In fifth grade I went to this school!! I had Mr. Bennett. Northlake is a great school. Mr.Bennett was the best teacher ever!!! Your kids should go to Northlake!!


Community ratings and reviews do not represent the views of GreatSchools nor does GreatSchools check their accuracy or verify the reviewers' identities. Use your discretion when evaluating these reviews.

About these ratings

The Community Rating is the school’s average rating from its community members (e.g., parents, students, and school staff). The highest possible rating is five stars; the lowest is one star.

The test results by subgroup show how the designated group of students is performing in comparison to the general population.
Math

The state average for Math was 65% in 2013.

63 students were tested at this school in 2013.

2013

 
 
41%

2012

 
 
64%

2011

 
 
44%

2010

 
 
49%
Reading

The state average for Reading was 73% in 2013.

63 students were tested at this school in 2013.

2013

 
 
57%

2012

 
 
66%

2011

 
 
65%

2010

 
 
67%
Scale: % basic, level 3, or level 4

About the tests


In 2012-2013 Washington used the Measurements of Student Progress (MSP) to test students in reading and math in grades 3 through 8, in writing in grades 4 and 7, and in science in grades 5 and 8. The MSP is a standards-based test, which means it measures how well students are mastering specific skills defined for each grade by the state of Washington. The goal is for all students to score at or above the state standard.

Source: Washington Office of Superintendent of Public Instruction

Math

The state average for Math was 63% in 2013.

56 students were tested at this school in 2013.

2013

 
 
49%

2012

 
 
41%

2011

 
 
58%

2010

 
 
52%
Reading

The state average for Reading was 73% in 2013.

56 students were tested at this school in 2013.

2013

 
 
65%

2012

 
 
61%

2011

 
 
67%

2010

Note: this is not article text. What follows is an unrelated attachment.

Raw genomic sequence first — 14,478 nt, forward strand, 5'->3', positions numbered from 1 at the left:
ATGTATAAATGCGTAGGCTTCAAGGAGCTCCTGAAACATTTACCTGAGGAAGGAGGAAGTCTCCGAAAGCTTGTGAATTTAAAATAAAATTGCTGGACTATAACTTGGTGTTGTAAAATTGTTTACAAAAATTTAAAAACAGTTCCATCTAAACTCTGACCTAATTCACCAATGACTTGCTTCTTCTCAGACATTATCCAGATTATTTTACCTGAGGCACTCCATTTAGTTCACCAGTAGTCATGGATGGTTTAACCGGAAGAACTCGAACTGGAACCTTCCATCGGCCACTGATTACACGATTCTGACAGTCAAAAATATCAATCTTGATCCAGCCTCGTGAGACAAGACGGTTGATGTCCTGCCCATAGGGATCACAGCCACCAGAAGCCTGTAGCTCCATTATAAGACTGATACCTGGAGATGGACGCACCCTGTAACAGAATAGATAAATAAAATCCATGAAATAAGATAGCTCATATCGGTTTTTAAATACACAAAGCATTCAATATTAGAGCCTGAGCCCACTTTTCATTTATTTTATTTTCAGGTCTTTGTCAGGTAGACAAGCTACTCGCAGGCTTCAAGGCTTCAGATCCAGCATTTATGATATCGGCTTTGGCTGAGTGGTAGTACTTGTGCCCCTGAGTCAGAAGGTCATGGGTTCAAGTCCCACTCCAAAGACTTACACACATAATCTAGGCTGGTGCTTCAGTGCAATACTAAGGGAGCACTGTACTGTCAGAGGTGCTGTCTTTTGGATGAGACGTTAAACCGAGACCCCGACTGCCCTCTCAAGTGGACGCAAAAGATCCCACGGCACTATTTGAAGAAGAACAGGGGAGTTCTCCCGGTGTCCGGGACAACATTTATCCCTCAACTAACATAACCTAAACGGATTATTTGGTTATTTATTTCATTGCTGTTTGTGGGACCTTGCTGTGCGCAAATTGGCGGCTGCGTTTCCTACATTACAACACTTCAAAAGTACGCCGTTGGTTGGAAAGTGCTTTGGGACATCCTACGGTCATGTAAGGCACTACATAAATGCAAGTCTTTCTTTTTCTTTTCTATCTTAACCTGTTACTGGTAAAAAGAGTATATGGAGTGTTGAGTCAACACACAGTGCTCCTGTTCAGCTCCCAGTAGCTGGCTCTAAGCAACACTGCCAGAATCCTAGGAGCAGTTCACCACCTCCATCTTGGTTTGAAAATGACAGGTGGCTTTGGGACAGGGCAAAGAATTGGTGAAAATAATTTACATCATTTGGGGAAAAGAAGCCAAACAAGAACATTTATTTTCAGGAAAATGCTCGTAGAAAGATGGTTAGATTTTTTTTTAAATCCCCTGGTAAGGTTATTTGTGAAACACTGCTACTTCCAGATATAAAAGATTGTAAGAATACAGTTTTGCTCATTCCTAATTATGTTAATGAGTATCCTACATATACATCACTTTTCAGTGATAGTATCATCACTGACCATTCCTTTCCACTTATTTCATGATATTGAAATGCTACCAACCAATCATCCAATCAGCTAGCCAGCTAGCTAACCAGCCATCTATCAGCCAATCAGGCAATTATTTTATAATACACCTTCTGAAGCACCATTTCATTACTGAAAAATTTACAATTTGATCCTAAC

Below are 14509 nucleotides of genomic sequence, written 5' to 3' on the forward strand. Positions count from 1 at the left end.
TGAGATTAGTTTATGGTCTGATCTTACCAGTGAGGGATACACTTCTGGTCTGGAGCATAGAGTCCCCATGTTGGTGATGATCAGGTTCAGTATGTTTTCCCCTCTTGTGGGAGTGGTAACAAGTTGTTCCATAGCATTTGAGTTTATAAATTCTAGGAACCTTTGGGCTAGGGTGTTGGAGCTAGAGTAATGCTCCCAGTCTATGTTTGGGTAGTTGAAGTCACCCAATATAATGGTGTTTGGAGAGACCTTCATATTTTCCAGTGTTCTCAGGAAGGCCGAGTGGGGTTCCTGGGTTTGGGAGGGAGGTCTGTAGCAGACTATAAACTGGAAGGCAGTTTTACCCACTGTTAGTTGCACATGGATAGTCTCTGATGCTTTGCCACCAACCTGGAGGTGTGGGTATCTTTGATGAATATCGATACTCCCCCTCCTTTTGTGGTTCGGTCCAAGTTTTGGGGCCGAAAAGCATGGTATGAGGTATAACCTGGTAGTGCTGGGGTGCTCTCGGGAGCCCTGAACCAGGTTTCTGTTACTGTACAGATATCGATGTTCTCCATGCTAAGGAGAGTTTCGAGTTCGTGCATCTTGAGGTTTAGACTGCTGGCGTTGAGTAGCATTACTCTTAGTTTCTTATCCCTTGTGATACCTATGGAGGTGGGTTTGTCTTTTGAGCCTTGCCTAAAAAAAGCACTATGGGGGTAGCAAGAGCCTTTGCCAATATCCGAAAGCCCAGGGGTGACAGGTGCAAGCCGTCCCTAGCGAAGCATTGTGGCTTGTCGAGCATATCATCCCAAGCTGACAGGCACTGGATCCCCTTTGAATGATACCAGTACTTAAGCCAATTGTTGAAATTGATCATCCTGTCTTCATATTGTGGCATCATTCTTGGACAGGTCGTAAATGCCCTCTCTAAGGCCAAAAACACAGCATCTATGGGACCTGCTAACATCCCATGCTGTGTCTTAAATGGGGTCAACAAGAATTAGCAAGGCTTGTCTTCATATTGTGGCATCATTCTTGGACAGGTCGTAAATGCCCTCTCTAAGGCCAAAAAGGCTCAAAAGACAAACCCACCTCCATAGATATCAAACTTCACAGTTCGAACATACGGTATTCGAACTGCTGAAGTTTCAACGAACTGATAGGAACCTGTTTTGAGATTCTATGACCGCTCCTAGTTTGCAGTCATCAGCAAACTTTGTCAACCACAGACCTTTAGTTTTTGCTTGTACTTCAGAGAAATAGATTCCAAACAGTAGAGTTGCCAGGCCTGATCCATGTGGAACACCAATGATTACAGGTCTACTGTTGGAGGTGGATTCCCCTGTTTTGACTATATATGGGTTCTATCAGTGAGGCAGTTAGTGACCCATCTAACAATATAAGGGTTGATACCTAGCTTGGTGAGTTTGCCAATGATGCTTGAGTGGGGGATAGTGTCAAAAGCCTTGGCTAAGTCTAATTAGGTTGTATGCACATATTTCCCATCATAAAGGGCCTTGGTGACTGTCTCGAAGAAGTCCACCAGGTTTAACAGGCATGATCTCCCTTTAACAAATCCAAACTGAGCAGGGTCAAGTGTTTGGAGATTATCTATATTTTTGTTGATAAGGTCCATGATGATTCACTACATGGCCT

59%
Writing

The state average for Writing was 62% in 2013.

51 students were tested at this school in 2013.

2013

 
 
47%

2012

 
 
39%

2011

 
 
64%

2010

 
 
54%
Scale: % basic, level 3, or level 4

About the tests


In 2012-2013 Washington used the Measurements of Student Progress (MSP) to test students in reading and math in grades 3 through 8, in writing in grades 4 and 7, and in science in grades 5 and 8. The MSP is a standards-based test, which means it measures how well students are mastering specific skills defined for each grade by the state of Washington. The goal is for all students to score at or above the state standard.

Source: Washington Office of Superintendent of Public Instruction

Math

The state average for Math was 63% in 2013.

50 students were tested at this school in 2013.

2013

 
 
38%

2012

 
 
59%

2011

 
 
50%

2010

 
 
44%
Reading

The state average for Reading was 73% in 2013.

49 students were tested at this school in 2013.

2013

 
 
46%

2012

 
 
74%

2011

 
 
69%

2010

 
 
64%
Science

The state average for Science was 67% in 2013.

50 students were tested at this school in 2013.

2013

 
 
54%

2012

 
 
72%

2011

 
 
33%

2010

 
 
18%
Scale: % basic, level 3, or level 4

About the tests